Saving a local file can be useful for debugging our code or backing up our data, but given we’re already using Google Drive, we’d probably prefer to log our results to Google Sheets.

To keep things clean, I prefer to import sheets immediately beneath where we imported drive :

const drive = google.drive({ version: 'v3', auth });
const sheets = google.sheets({ version: 'v4', auth });

We will:

  • create a new Google spreadsheet,
  • move it into a folder of our choice,
  • transfer ownership from the service account to our personal account,
  • insert the data as rows,
  • apply some simple formatting to the header row.

We’ll be awaiting the results of several functions, so make sure that all your code is within the same asynchronous function as above.

By demonstrating several methods, I hope you can become familiar with the general structure of Google’s API methods. There are, of course, many more methods than those used in this example, so make sure to check the reference for your own projects.

Create a New Spreadsheet

let newSheet = await sheets.spreadsheets.create({
resource: {
properties: {
title: 'A new day, a new sheet',
}
}
});

Move the Spreadsheet

Choose a folder of your choice and grab its ID from the URL. You can then pass it into the addParents property:

const updatedSheet = await drive.files.update({
fileId: newSheet.data.spreadsheetId,
addParents: directory,
fields: 'id, parents'
});

Transfer Ownership

By default, the service account will be the owner of any files it creates. While this might be fine in some circumstances, chances are we’ll want to access the file ourselves — at least for the purposes of debugging. Here’s how to transfer ownership.

await drive.permissions.create({
fileId: newSheet.data.spreadsheetId,
transferOwnership: 'true',
resource: {
role: 'owner',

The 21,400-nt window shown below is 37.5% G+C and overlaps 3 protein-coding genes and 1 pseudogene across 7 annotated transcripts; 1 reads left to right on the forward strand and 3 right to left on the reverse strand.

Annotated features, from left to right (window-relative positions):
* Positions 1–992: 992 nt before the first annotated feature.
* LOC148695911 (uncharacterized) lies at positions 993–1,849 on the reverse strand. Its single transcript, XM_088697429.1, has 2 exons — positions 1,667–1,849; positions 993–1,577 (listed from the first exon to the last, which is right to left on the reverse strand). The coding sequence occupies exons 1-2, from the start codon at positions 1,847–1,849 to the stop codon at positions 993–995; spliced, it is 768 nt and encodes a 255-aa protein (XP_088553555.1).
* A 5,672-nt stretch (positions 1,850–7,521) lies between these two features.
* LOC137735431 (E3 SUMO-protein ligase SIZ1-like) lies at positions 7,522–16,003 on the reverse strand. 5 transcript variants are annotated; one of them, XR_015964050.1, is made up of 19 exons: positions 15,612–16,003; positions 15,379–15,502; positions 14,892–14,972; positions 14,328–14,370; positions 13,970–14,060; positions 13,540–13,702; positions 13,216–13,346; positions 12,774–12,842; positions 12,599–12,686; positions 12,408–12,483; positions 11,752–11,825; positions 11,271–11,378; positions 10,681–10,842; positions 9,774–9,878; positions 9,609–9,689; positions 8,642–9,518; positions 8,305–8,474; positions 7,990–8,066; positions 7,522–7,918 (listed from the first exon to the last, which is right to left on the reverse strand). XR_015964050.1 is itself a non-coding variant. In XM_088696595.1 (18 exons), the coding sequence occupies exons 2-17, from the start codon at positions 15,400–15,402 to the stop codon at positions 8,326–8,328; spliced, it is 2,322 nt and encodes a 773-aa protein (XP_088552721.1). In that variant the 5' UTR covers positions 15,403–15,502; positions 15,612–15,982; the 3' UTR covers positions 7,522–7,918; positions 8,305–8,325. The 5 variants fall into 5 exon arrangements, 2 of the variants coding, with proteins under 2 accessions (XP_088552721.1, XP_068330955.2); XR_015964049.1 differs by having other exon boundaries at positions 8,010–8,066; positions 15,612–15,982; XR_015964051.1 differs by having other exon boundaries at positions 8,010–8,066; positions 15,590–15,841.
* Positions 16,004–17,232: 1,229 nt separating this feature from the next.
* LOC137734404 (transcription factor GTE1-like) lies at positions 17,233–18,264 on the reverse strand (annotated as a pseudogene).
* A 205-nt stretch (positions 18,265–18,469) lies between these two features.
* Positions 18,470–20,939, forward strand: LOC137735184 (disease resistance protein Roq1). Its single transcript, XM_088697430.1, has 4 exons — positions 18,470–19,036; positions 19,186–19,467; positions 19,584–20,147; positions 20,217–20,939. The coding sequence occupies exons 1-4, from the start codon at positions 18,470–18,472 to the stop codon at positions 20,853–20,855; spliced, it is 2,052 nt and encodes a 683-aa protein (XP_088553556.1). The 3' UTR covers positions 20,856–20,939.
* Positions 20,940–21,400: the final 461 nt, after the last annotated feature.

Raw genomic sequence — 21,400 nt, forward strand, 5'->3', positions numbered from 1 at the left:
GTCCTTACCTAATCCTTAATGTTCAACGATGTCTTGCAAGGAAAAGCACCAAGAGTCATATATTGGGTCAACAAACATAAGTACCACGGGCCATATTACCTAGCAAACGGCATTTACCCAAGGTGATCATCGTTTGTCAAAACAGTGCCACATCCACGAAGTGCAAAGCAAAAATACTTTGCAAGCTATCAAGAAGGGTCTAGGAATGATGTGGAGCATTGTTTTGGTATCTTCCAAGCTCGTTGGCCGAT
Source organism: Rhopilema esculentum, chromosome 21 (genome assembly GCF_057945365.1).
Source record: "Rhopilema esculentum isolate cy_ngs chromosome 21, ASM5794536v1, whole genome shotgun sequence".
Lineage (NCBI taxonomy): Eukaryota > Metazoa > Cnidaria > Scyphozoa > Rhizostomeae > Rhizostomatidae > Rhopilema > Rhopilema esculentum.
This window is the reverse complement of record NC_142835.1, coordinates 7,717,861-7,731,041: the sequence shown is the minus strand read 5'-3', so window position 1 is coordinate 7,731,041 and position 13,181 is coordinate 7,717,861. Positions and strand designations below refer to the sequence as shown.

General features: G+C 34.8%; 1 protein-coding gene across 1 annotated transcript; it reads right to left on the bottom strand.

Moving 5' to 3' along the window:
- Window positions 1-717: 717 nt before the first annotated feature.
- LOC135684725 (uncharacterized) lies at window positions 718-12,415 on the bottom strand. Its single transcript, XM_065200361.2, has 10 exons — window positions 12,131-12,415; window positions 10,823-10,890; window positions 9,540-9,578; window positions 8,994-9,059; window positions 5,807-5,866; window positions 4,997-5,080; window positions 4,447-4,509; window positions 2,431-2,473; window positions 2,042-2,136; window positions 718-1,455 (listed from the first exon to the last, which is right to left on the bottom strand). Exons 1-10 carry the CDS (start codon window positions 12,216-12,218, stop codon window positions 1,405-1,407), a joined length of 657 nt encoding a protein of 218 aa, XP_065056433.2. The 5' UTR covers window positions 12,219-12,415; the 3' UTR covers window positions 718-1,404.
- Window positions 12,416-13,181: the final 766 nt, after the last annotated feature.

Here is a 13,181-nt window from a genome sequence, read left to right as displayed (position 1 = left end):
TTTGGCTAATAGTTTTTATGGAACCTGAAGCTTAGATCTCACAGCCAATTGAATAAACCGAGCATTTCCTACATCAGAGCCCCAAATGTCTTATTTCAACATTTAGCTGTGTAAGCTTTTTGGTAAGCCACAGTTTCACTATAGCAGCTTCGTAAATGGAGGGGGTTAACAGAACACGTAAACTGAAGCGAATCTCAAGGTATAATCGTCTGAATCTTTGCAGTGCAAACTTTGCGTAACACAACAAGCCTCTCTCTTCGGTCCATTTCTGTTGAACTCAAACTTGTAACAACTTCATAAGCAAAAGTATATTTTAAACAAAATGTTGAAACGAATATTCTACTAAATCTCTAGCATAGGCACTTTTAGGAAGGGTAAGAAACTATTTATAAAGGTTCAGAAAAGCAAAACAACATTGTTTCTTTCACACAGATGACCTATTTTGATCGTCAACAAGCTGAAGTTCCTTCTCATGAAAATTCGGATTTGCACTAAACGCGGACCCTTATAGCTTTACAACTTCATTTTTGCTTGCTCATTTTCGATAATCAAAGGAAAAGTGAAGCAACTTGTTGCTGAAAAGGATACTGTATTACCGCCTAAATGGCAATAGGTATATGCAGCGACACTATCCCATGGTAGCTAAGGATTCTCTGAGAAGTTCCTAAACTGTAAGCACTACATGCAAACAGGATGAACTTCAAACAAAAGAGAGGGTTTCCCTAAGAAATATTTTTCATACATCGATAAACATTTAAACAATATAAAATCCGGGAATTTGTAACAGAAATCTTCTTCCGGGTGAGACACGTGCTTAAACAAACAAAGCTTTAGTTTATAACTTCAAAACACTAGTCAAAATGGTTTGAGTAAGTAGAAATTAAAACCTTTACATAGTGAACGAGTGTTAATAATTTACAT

type: 'user',
emailAddress: 'youremail@gmail.com'
}
});

Add Data as New Rows

To add data, we’ll use the sheets.spreadsheets.values.append method. For now, we’ll populate our spreadsheet with the results of our list method above, but in practice, you can use whatever data you want!

let sheetData = [['File Name', 'URL']];

Add Styling to the First Row

The sheets.spreadsheets.batchUpdate method has a wide variety of possible properties, with nested objects sometimes going several layers deep. In this example, we’re making the cells of the first row black and the text of the first row white and bold.

await sheets.spreadsheets.batchUpdate({
spreadsheetId: newSheet.data.spreadsheetId,
resource: {
requests: [
{
repeatCell: {
range: {
startRowIndex: 0,
endRowIndex: 1
},
cell: {
userEnteredFormat: {
backgroundColor: {
red: 0.2,
green: 0.2,
blue: 0.2
},
textFormat: {
foregroundColor: {
red: 1,
green: 1,
blue: 1
},
bold: true,
}
}
},
fields: 'userEnteredFormat(backgroundColor,textFormat)'
}
},
]
}
});

Bringing It All Together

Altogether, that’s over 100 lines of code, so here’s what our final index.js file should look like:


Overall, I hope this walkthrough has helped you feel more at home with Google’s APIs, and make you feel more comfortable consulting the reference for each API.

Of course, the data we’re using to populate a Google Doc or Sheet could be anything. One good use-case is sending scraper data straight to Google Sheets, and if you’d like to find out more about using Node.js for web scraping, check out my article on the topic:

If you have any feedback or questions, feel free to leave a comment below. Happy coding!

Bret Cameron

Written by

Writer and developer based in London. On Medium, I write about JavaScript and web development 💻